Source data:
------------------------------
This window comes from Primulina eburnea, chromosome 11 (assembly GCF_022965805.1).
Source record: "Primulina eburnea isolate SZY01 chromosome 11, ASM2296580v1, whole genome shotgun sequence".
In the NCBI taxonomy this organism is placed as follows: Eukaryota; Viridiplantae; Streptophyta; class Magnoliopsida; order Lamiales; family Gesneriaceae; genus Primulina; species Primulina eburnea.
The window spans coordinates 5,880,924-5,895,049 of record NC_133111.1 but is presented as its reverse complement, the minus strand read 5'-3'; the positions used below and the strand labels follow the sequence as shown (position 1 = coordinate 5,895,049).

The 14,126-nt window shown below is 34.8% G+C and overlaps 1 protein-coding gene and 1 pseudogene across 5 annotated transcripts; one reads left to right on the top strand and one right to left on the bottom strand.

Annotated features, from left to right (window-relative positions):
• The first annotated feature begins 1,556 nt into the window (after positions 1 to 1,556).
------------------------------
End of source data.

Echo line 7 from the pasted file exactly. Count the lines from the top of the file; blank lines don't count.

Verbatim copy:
• The first annotated feature begins 1,556 nt into the window (after positions 1 to 1,556).